Olympus recently announced a new interchangeable lens camera. Check out what you can expect.
Along with the recent unveiling of the new M.Zuiko 8-25mm f/4 Pro lens, this new camera is leaping from the Olympus stables at the end of the month.
The original Olympus PEN was introduced in the 1950s, back when design was still considered important alongside functionality. The PEN E-P7 continues that legacy with both good-looking and functional design. This camera is aimed at photographers who don't want to carry a DSLR or larger mirrorless camera around, but want something that is easy to use, compact, stylish, and more versatile than smartphone cameras.
Not to be confused with the old E-PL7, the E-P7 carries across some advanced tech from the likes of the E-M1 Mark III, such as its 5-axis image stabilization, which is great for low-light and close-up shooting. It has both Bluetooth LE, so it will automatically upload images to the phone in your pocket or bag, and wireless for connecting with the Olympus Image Share app, which allows its operation remotely from your smartphone. It has USB charging too, negating the need to carry a separate charger.
One nice addition is a switch on the front that changes the image picture mode from color to black and white. As well as auto and scene modes, it still has Manual, Aperture, and Shutter priority, plus Program, Movie, and Bulb modes as you would find in a more advanced camera system, giving you full control over your images. It has a built-in level gauge to help you get your horizons straight and a pop-up flash as well as a hot shoe.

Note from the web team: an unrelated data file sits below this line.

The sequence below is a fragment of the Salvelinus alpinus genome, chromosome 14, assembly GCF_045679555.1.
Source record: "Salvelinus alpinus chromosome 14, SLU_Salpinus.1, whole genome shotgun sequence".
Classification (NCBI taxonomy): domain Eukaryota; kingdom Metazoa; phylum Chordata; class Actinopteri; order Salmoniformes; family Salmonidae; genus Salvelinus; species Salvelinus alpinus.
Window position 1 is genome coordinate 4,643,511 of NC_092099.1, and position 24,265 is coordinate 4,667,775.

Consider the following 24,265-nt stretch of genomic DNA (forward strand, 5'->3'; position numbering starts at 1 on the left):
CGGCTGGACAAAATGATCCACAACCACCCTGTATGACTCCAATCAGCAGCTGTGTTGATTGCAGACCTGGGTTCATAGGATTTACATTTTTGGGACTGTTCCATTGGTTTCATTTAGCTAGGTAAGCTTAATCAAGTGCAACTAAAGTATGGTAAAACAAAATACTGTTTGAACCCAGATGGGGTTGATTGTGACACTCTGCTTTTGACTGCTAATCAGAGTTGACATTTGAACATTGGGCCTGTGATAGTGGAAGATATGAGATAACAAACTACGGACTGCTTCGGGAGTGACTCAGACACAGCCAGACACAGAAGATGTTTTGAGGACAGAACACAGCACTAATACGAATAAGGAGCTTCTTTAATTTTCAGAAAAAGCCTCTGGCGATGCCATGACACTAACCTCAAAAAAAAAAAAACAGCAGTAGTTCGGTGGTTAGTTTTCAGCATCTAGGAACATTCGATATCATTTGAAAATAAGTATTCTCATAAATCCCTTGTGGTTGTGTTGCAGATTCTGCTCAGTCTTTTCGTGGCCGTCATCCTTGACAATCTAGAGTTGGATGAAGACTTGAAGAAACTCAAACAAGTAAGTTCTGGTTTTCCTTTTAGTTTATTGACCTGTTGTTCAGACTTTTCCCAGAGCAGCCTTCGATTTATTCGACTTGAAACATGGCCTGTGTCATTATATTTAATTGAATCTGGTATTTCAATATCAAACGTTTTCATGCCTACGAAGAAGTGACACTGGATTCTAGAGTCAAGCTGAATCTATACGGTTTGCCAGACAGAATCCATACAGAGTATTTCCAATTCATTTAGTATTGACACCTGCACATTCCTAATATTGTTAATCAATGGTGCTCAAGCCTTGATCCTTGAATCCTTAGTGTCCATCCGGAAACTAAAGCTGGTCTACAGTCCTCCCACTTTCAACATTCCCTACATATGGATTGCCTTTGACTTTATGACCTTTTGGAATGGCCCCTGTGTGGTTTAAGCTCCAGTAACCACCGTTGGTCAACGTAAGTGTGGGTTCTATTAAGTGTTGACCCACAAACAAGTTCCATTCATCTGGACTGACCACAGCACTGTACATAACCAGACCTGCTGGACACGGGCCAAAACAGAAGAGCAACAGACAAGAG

Measuring just 118.3mm (4.6 inches) wide, 68.5mm (2.7 inches) tall, and 38.1mm (1.5 inches) deep, it weighs only 337g (11.9 ounces) including the battery and memory card. But the PEN E-P7 is no lightweight when it comes to performance. Featuring the same 5-axis image stabilization as in the pro-end models, it also has a 4/3” 20.3 megapixel sensor and the same TruePic VIII processor as is in the OM-D E-M1 Mark II.
The camera includes Olympus' unique Live Time and Live Composite Modes too. Live Time allows you to watch a long exposure gradually build up on the screen, while Live Composite creates a single frame, just adding new light (e.g. lightning, light painting, car headlights, etc.) to the image as it appears.
The camera has 121 focus points, with face and eye detection and continuous autofocus with tracking. It is, of course, compatible with the full range of Micro Four Thirds lenses and buyers should look out for offers. Here in the UK, if bought on pre-order, the well-respected M.Zuiko 45mm f/1.8 lens comes with it for free.
Who Is the E-P7 For?
The small, light profile means the camera is aimed at travel photographers, party-goers, hikers, outing snappers, day cyclists, and anyone who wants to shoot better quality images than they can achieve with their phone. For vloggers and home movie-makers, it shoots 4K video and has a screen that hinges upwards and flips down.
Because of the advanced features, I can also envision experienced photographers owning one of these to carry in their pocket or bag for causal use when they are not using their main camera.
The camera is available in Europe and Asia and will be released in the USA at a later date.